A mixed bag of 20 essays and lectures (most reprinted from The New Statesman and other journals) by Africa-expert Davidson (The Black Man's Burden, 1992, etc.), selected by the author in commemoration of his 80th birthday. The best essays here were chosen by Davidson because, he says, they offer ``a line of thought that can illuminate one of the truly liberating achievements, cultural achievements, of the twentieth century: the reinstallation of Africa's peoples within the cultures of the world.'' In ``The Search for Africa's Past,'' for instance, the author discusses not only the seminal role that the West African gold trade played in creating the prosperity of ``late- medieval Europe,'' but also the many kingdoms that existed throughout Africa in precolonial times—kingdoms that Davidson thinks would have evolved into strong nation-states if the Europeans had allowed them to do so. Elsewhere, in ``Africa and the Invention of Racism,'' Davidson points out how, in the late 17th century, attitudes toward Africa changed for the worse: Before then, he explains, Europeans ``believed that they had found forms of civilization which were often comparable with their own, however variously dressed or mannered.'' But other essays included here- -especially those on South Africa, Angola, and the African peasantry—seem not only dated but often wrong. In particular, ``Southern Africa: Progress or Disaster?,'' written shortly before Nelson Mandela was released, suggests outcomes for South Africa far removed from what actually took place. Moreover, the laying of blame by Davidson (a committed socialist) on capitalism for all of Africa's ills is less than persuasive, especially in ``Nationalism and Africa's Self-Transformation,'' which faults the African nationalists who ``hoped to build independent capitalist systems based on deepening class stratification and bourgeois hegemony,'' as well as the colonialists who, he says, wished to establish a ``subcapitalist dependency.'' Davidson has his biases, and they show—but so, too, do his great affection and goodwill for a continent too often maligned or ignored.

Pub Date: Feb. 1, 1994

ISBN: 0-8129-2278-6

Page Count: 416

Publisher: Times/Henry Holt

Review Posted Online: May 20, 2010

Kirkus Reviews Issue: Dec. 1, 1993

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Stricter than, say, Bergen Evans or W3 ("disinterested" means impartial — period), Strunk is in the last analysis...



Privately published by Strunk of Cornell in 1918 and revised by his student E. B. White in 1959, that "little book" is back again with more White updatings.

Stricter than, say, Bergen Evans or W3 ("disinterested" means impartial — period), Strunk is in the last analysis (whoops — "A bankrupt expression") a unique guide (which means "without like or equal").

Pub Date: May 15, 1972

ISBN: 0205632645

Page Count: 105

Publisher: Macmillan

Review Posted Online: Oct. 28, 2011

Kirkus Reviews Issue: May 1, 1972

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Possibly inspired by the letters Cleary has received as a children's author, this begins with second-grader Leigh Botts' misspelled fan letter to Mr. Henshaw, whose fictitious book itself derives from the old take-off title Forty Ways W. Amuse a Dog. Soon Leigh is in sixth grade and bombarding his still-favorite author with a list of questions to be answered and returned by "next Friday," the day his author report is due. Leigh is disgruntled when Mr. Henshaw's answer comes late, and accompanied by a set of questions for Leigh to answer. He threatens not to, but as "Mom keeps nagging me about your dumb old questions" he finally gets the job done—and through his answers Mr. Henshaw and readers learn that Leigh considers himself "the mediumest boy in school," that his parents have split up, and that he dreams of his truck-driver dad driving him to school "hauling a forty-foot reefer, which would make his outfit add up to eighteen wheels altogether. . . . I guess I wouldn't seem so medium then." Soon Mr. Henshaw recommends keeping a diary (at least partly to get Leigh off his own back) and so the real letters to Mr. Henshaw taper off, with "pretend," unmailed letters (the diary) taking over. . . until Leigh can write "I don't have to pretend to write to Mr. Henshaw anymore. I have learned to say what I think on a piece of paper." Meanwhile Mr. Henshaw offers writing tips, and Leigh, struggling with a story for a school contest, concludes "I think you're right. Maybe I am not ready to write a story." Instead he writes a "true story" about a truck haul with his father in Leigh's real past, and this wins praise from "a real live author" Leigh meets through the school program. Mr. Henshaw has also advised that "a character in a story should solve a problem or change in some way," a standard juvenile-fiction dictum which Cleary herself applies modestly by having Leigh solve his disappearing lunch problem with a burglar-alarmed lunch box—and, more seriously, come to recognize and accept that his father can't be counted on. All of this, in Leigh's simple words, is capably and unobtrusively structured as well as valid and realistic. From the writing tips to the divorced-kid blues, however, it tends to substitute prevailing wisdom for the little jolts of recognition that made the Ramona books so rewarding.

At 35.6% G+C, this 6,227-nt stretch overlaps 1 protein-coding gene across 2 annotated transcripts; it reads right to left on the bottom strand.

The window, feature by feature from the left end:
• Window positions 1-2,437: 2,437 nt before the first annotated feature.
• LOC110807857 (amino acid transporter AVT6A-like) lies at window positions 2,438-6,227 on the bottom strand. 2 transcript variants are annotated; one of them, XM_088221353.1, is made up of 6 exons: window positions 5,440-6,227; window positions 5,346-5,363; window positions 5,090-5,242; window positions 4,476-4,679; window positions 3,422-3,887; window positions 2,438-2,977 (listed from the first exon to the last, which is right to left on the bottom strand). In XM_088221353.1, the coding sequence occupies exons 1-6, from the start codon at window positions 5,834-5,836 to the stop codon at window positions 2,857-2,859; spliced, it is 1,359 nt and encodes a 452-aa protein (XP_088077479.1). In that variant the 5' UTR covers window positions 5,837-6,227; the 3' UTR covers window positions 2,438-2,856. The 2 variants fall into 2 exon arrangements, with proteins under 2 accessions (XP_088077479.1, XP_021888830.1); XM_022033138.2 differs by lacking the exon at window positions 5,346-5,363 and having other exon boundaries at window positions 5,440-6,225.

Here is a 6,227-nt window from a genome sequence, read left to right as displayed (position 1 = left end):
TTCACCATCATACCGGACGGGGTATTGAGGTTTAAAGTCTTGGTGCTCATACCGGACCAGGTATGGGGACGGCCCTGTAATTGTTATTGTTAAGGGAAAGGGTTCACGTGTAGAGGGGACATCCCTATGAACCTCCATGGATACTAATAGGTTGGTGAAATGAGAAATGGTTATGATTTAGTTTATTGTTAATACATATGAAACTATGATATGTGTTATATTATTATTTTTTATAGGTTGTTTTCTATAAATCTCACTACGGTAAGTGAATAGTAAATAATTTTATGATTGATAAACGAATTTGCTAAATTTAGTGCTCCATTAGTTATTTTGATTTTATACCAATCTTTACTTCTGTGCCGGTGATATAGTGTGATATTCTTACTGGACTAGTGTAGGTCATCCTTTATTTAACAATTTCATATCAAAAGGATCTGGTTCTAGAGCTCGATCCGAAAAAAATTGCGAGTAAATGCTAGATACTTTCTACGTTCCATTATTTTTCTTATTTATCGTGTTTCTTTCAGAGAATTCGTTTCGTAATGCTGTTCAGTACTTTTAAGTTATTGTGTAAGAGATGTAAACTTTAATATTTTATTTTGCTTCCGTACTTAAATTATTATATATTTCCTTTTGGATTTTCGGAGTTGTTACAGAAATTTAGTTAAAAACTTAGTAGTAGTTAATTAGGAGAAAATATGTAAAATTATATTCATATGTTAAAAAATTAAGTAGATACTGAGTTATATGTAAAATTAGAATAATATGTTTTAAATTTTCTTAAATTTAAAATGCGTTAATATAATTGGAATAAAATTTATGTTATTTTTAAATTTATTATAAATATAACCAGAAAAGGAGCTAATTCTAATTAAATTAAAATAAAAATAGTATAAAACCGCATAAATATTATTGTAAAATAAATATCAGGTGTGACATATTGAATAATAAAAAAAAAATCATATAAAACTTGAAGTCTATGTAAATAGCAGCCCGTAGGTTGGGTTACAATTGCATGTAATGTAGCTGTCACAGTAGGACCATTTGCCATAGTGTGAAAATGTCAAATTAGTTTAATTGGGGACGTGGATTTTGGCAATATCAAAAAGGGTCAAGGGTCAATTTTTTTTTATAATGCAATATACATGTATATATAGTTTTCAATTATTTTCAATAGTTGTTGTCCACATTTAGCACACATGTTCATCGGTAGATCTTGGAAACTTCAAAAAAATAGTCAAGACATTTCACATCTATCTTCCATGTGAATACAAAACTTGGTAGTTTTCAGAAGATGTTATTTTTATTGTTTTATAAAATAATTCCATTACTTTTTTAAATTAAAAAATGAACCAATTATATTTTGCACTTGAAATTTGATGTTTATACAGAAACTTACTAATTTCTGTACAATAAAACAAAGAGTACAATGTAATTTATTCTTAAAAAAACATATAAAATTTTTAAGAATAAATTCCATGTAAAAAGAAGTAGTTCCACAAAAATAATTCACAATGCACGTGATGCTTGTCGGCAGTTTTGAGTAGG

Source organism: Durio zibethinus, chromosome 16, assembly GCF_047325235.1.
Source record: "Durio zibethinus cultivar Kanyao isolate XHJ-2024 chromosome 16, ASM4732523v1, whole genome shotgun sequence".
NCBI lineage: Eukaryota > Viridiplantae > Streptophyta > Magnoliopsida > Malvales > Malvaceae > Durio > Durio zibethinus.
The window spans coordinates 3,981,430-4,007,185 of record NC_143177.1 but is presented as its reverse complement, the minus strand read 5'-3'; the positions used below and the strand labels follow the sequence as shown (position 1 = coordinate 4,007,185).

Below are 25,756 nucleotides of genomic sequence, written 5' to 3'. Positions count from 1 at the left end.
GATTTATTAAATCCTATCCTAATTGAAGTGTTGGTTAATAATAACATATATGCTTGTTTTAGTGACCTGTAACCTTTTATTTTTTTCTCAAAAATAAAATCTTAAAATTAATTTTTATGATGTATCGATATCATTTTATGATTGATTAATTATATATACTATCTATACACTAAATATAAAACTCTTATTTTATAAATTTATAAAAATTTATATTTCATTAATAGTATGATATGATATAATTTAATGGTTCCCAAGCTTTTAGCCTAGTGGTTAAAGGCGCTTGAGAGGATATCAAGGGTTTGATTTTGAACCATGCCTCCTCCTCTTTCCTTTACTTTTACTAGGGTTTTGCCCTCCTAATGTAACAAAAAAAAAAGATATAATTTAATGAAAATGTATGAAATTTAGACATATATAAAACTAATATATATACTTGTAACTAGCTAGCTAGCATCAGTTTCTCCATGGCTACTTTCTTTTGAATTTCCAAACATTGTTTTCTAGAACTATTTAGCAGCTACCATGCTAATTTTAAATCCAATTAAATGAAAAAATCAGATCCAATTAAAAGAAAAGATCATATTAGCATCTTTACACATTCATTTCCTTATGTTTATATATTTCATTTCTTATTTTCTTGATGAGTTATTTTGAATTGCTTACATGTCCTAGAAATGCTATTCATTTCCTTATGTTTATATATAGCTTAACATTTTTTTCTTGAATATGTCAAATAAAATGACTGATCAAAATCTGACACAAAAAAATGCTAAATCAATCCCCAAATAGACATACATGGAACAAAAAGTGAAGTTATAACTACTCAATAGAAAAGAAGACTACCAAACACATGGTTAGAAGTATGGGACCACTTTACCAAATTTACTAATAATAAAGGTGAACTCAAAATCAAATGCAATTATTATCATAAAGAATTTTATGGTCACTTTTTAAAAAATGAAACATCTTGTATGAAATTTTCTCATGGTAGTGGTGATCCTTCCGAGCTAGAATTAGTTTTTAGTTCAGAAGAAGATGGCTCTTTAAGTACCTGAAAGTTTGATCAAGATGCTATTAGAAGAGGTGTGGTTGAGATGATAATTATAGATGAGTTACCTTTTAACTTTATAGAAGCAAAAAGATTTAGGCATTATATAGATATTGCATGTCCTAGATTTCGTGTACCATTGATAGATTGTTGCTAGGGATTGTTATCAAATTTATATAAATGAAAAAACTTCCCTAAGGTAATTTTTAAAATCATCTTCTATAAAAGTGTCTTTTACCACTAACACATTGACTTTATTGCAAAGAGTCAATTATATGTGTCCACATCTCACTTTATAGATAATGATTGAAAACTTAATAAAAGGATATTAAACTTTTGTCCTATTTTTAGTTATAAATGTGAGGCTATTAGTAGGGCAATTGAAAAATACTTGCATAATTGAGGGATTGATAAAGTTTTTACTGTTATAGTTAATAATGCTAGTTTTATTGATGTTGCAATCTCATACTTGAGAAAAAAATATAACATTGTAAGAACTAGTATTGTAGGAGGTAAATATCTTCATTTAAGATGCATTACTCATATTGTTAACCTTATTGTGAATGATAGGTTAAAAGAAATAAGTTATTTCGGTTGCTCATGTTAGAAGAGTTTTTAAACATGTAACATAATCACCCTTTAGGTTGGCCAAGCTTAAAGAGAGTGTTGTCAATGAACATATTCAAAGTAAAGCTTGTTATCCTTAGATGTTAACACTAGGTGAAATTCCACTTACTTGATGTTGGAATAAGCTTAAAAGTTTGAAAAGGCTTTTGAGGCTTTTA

Pub Date: Aug. 22, 1983

ISBN: 143511096X

Page Count: 133

Publisher: Morrow/HarperCollins

Review Posted Online: Oct. 16, 2011

Kirkus Reviews Issue: Aug. 1, 1983

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